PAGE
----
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Actually, the Lord of the Rings extended editions aren’t long enough

The Lord of the Rings extended editions are infamous for their vast length. The fantasy movies come in at over 11 hours. But, they still aren't long enough.

Frodo Baggins and the One Ring in The Lord of the Rings movies

I recently re-read Tolkien’s The Lord of the Rings for what feels like the 100th time. Yearly, at least, I revisit Middle-earth and the written adventures of Frodo (and Bilbo before him) are permanently seared into the recesses of my brain. The author’s fantastical world is a near-constant presence within my own.

Naturally, then, I exclusively watch the extended editions of Peter Jackson’s Lord of the Rings trilogy. Why would I ever willingly choose to spend less time in Middle-earth? These remain the best fantasy movies ever made, brought to life by the majestic landscapes of New Zealand with a real sense of tangibility and ethereal adventure.

The Fellowship of the Ring (the extended edition of which comes in at a mighty 3 and a half hours) is undoubtedly the best movie of the three because it embraces these qualities. And yet, upon my latest expedition to Jackson’s 11 hour-long vision of Middle-earth, I was left wanting more from Fellowship especially: a lot more.

Ringwraith horse arrives in Shire Lord of the Rings movies

Like with any adaptation of a hefty novel (see the recent Dune as a reference), Jackson was forced by time restraints, a finite budget, and bladders, to trim down the Lord of the Rings from a vast epic stretching decades to something that could fit into three movies. There’s a lot that’s lost.

From side characters like Fatty Bolger (don’t blame us for Tolkien’s choice of names) to the absence of The Scouring of the Shire, Jackson’s trilogy just couldn’t find a feasible way to fit in all the lore contained in the words of the book. This impacts every movie with shortcuts being taken across the narrative, but it’s the opening half of The Fellowship of the Ring, most of all, which bears the brunt of these cuts and – stick with me here – it leaves even the extended edition of the first movie feeling rushed.

The first chapters of The Fellowship of the Ring, before Frodo and the hobbits have even met Strider in Bree, unfold over the course of decades. 17 years pass between Bilbo’s 111th birthday, in which he leaves the One Ring to Frodo, and Frodo’s decision to depart as Sauron’s Ringwraiths invade the Shire. There is no sense of this passage of time in the movies.

Ringwraith hunting hobbits in Lord of the Rings movies

Nor is there any sign of Merry and Pippin’s early conspiratorial involvement in Frodo’s plan to take the One Ring to Rivendell. Crickhollow, and the attack of the Ringwraiths is another casualty. As is the meeting with Gildor Inglorion; the trek through the Old Forest; the confrontation with Old Man Willow; the stay at Tom Bombadil’s house; and the horror of the Barrow-wights.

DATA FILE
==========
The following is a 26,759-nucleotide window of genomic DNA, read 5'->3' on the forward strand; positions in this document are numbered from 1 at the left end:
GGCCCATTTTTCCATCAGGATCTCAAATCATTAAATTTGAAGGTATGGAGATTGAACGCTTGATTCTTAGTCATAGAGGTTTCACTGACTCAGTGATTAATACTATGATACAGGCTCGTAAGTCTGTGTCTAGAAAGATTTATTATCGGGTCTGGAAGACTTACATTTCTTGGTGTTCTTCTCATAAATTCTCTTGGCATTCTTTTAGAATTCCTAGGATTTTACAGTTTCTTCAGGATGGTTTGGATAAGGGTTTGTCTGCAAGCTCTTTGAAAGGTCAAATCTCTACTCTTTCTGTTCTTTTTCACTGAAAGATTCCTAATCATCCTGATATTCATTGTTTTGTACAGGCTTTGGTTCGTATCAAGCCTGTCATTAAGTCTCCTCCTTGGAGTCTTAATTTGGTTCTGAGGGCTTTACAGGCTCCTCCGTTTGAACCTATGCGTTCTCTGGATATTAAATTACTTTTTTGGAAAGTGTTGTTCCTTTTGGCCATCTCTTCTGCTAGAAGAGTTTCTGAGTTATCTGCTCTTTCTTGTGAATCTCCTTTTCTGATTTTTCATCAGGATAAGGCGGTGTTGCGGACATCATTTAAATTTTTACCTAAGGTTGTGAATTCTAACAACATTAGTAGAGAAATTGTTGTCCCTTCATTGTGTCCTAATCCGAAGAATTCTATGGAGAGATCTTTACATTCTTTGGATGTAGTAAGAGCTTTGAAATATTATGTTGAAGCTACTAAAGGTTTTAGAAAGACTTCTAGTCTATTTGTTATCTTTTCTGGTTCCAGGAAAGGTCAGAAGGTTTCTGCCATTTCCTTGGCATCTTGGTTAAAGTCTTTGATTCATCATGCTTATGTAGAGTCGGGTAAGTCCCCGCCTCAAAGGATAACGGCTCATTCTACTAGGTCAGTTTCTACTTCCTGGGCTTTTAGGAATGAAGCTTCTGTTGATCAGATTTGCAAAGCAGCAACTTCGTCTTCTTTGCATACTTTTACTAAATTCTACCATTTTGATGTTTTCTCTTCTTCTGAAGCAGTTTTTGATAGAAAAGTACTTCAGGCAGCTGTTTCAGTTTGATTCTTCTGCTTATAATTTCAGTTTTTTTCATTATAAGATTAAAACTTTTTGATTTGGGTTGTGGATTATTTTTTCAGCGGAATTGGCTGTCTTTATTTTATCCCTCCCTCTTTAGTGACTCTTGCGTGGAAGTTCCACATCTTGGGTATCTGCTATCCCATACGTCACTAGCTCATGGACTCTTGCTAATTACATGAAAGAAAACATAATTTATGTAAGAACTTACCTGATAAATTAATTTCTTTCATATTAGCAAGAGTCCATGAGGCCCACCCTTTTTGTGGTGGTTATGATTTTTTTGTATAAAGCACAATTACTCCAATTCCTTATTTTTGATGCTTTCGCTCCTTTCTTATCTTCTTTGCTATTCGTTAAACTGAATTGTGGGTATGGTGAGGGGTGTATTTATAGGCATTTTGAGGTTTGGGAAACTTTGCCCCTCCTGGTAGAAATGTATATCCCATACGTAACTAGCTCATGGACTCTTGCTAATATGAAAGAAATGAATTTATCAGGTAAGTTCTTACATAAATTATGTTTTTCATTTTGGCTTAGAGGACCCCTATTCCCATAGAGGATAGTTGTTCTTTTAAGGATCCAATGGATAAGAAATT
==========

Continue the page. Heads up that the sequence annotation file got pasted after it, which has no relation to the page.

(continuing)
It’s easy to see why so much was abandoned by Jackson. None of these moments hasten the plot onwards. However, that doesn’t mean they’re unimportant. They evoke a tone which gives Middle-earth a sense of age, depth, and threat. Even within the Shire and around its borders, Frodo stumbles across sights beyond his imagination.

There is one small moment, though, in the early stages of the story, which the extended edition of The Fellowship of the Ring does include from the book. As Frodo and Sam leave the Shire they discover a caravan of Elves traveling through an ancient wood, headed to the Grey Havens as Sauron’s malign strength grows.

Elves leaving Middle-earth in Lord of the Rings movies

It does nothing for the development of the plot, or for any character progression (hence why it was deemed superfluous and axed from the theatrical release) but it helps to establish an all-important atmosphere, and stakes. Like in Tolkien’s writing, this minor scene conveys a deep sense of loss: what has been lost already, and what is still left to lose. It’s just one small moment, but it makes a difference.

These opening handful of chapters in The Lord of the Rings, preceding Frodo’s arrival at Rivendell and The Council of Elrond, are almost infamously slow with detours and details galore. Peter Jackson sought to correct this, and make it more palatable for the widest possible audience by condensing the timeline of events and omitting major sidequests. He was successful, and the enduring legacy of the movies speaks for itself.

But sacrifices come at a cost. In cutting so much so early on, Jackson’s trilogy lost just a little bit of Tolkien’s magic. Even the extended editions don’t fix that completely.

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For more on Lord of the Rings, check out our picks for the best Lord of the Rings characters and see what we know about the Rings of Power season 2 release date. You can also keep up to date with the new Lord of the Rings movies (and read our feature on why a new Lord of the Rings movie could still be good), starting with the War of the Rohirrim release date.

Still want more? Here we have an explainer on the Lord of the Rings movies in order, as well as the Lord of the Rings cast. We also have guides to the best movies of all time, and the new movies coming in 2023.